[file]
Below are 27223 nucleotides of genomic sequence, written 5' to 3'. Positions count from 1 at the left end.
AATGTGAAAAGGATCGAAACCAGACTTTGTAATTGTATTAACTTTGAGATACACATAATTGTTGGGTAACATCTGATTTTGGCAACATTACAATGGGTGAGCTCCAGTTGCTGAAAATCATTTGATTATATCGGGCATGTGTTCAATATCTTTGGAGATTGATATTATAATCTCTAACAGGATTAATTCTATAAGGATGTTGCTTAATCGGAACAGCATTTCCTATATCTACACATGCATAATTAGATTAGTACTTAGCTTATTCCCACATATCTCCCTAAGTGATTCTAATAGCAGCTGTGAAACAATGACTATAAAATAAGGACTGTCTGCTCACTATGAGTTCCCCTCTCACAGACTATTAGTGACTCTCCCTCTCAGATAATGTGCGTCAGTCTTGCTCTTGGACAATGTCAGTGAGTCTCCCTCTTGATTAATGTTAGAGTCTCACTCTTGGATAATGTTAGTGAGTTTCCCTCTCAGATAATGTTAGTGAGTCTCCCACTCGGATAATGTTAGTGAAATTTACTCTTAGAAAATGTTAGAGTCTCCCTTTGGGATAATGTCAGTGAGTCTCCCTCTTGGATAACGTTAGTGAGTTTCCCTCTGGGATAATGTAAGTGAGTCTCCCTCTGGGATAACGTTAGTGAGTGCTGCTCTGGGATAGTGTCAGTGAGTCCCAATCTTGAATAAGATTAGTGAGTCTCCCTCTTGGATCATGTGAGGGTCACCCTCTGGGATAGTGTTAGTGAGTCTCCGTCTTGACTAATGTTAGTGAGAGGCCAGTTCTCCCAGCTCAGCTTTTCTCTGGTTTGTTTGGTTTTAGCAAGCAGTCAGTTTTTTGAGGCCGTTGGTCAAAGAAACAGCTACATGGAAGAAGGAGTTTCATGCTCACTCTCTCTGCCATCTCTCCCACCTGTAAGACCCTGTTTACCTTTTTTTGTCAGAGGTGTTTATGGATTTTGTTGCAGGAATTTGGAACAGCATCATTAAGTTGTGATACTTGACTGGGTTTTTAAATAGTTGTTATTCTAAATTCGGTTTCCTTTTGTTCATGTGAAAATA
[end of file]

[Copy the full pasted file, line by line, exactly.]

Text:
Below are 27223 nucleotides of genomic sequence, written 5' to 3'. Positions count from 1 at the left end.
AATGTGAAAAGGATCGAAACCAGACTTTGTAATTGTATTAACTTTGAGATACACATAATTGTTGGGTAACATCTGATTTTGGCAACATTACAATGGGTGAGCTCCAGTTGCTGAAAATCATTTGATTATATCGGGCATGTGTTCAATATCTTTGGAGATTGATATTATAATCTCTAACAGGATTAATTCTATAAGGATGTTGCTTAATCGGAACAGCATTTCCTATATCTACACATGCATAATTAGATTAGTACTTAGCTTATTCCCACATATCTCCCTAAGTGATTCTAATAGCAGCTGTGAAACAATGACTATAAAATAAGGACTGTCTGCTCACTATGAGTTCCCCTCTCACAGACTATTAGTGACTCTCCCTCTCAGATAATGTGCGTCAGTCTTGCTCTTGGACAATGTCAGTGAGTCTCCCTCTTGATTAATGTTAGAGTCTCACTCTTGGATAATGTTAGTGAGTTTCCCTCTCAGATAATGTTAGTGAGTCTCCCACTCGGATAATGTTAGTGAAATTTACTCTTAGAAAATGTTAGAGTCTCCCTTTGGGATAATGTCAGTGAGTCTCCCTCTTGGATAACGTTAGTGAGTTTCCCTCTGGGATAATGTAAGTGAGTCTCCCTCTGGGATAACGTTAGTGAGTGCTGCTCTGGGATAGTGTCAGTGAGTCCCAATCTTGAATAAGATTAGTGAGTCTCCCTCTTGGATCATGTGAGGGTCACCCTCTGGGATAGTGTTAGTGAGTCTCCGTCTTGACTAATGTTAGTGAGAGGCCAGTTCTCCCAGCTCAGCTTTTCTCTGGTTTGTTTGGTTTTAGCAAGCAGTCAGTTTTTTGAGGCCGTTGGTCAAAGAAACAGCTACATGGAAGAAGGAGTTTCATGCTCACTCTCTCTGCCATCTCTCCCACCTGTAAGACCCTGTTTACCTTTTTTTGTCAGAGGTGTTTATGGATTTTGTTGCAGGAATTTGGAACAGCATCATTAAGTTGTGATACTTGACTGGGTTTTTAAATAGTTGTTATTCTAAATTCGGTTTCCTTTTGTTCATGTGAAAATA